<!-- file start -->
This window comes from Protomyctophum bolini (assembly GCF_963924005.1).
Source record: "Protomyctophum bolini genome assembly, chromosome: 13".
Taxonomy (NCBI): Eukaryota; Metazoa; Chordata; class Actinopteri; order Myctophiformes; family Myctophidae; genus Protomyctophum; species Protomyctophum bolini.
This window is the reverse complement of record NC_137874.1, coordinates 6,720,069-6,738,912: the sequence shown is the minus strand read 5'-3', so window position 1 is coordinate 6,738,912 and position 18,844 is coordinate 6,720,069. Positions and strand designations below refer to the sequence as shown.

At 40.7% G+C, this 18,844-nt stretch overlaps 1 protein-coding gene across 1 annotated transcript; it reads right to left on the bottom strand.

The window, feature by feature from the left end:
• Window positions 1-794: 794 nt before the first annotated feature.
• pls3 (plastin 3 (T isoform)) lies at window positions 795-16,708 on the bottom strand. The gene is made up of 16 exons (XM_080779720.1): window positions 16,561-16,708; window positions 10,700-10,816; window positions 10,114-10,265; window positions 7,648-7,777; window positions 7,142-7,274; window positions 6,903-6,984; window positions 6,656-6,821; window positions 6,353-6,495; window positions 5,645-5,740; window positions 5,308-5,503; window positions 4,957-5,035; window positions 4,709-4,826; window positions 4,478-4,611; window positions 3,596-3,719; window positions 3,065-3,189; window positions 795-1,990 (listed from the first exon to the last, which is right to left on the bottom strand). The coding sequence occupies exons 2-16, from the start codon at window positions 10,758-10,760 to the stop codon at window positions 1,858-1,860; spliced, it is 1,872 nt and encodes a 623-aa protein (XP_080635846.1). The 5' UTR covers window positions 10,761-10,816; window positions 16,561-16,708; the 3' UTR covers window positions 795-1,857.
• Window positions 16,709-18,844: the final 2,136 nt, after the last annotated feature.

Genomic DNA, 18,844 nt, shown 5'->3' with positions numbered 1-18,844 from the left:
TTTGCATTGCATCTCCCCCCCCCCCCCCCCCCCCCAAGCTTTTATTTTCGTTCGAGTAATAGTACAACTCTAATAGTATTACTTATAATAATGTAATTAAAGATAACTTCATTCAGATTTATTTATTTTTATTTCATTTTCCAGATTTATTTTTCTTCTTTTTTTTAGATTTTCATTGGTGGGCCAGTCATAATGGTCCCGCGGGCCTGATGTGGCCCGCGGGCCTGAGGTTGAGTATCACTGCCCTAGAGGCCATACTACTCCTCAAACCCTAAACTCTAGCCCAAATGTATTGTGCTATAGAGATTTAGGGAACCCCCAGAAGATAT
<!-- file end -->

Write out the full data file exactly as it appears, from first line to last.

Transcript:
This window comes from Protomyctophum bolini (assembly GCF_963924005.1).
Source record: "Protomyctophum bolini genome assembly, chromosome: 13".
Taxonomy (NCBI): Eukaryota; Metazoa; Chordata; class Actinopteri; order Myctophiformes; family Myctophidae; genus Protomyctophum; species Protomyctophum bolini.
This window is the reverse complement of record NC_137874.1, coordinates 6,720,069-6,738,912: the sequence shown is the minus strand read 5'-3', so window position 1 is coordinate 6,738,912 and position 18,844 is coordinate 6,720,069. Positions and strand designations below refer to the sequence as shown.

At 40.7% G+C, this 18,844-nt stretch overlaps 1 protein-coding gene across 1 annotated transcript; it reads right to left on the bottom strand.

The window, feature by feature from the left end:
• Window positions 1-794: 794 nt before the first annotated feature.
• pls3 (plastin 3 (T isoform)) lies at window positions 795-16,708 on the bottom strand. The gene is made up of 16 exons (XM_080779720.1): window positions 16,561-16,708; window positions 10,700-10,816; window positions 10,114-10,265; window positions 7,648-7,777; window positions 7,142-7,274; window positions 6,903-6,984; window positions 6,656-6,821; window positions 6,353-6,495; window positions 5,645-5,740; window positions 5,308-5,503; window positions 4,957-5,035; window positions 4,709-4,826; window positions 4,478-4,611; window positions 3,596-3,719; window positions 3,065-3,189; window positions 795-1,990 (listed from the first exon to the last, which is right to left on the bottom strand). The coding sequence occupies exons 2-16, from the start codon at window positions 10,758-10,760 to the stop codon at window positions 1,858-1,860; spliced, it is 1,872 nt and encodes a 623-aa protein (XP_080635846.1). The 5' UTR covers window positions 10,761-10,816; window positions 16,561-16,708; the 3' UTR covers window positions 795-1,857.
• Window positions 16,709-18,844: the final 2,136 nt, after the last annotated feature.

Genomic DNA, 18,844 nt, shown 5'->3' with positions numbered 1-18,844 from the left:
TTTGCATTGCATCTCCCCCCCCCCCCCCCCCCCCCAAGCTTTTATTTTCGTTCGAGTAATAGTACAACTCTAATAGTATTACTTATAATAATGTAATTAAAGATAACTTCATTCAGATTTATTTATTTTTATTTCATTTTCCAGATTTATTTTTCTTCTTTTTTTTAGATTTTCATTGGTGGGCCAGTCATAATGGTCCCGCGGGCCTGATGTGGCCCGCGGGCCTGAGGTTGAGTATCACTGCCCTAGAGGCCATACTACTCCTCAAACCCTAAACTCTAGCCCAAATGTATTGTGCTATAGAGATTTAGGGAACCCCCAGAAGATAT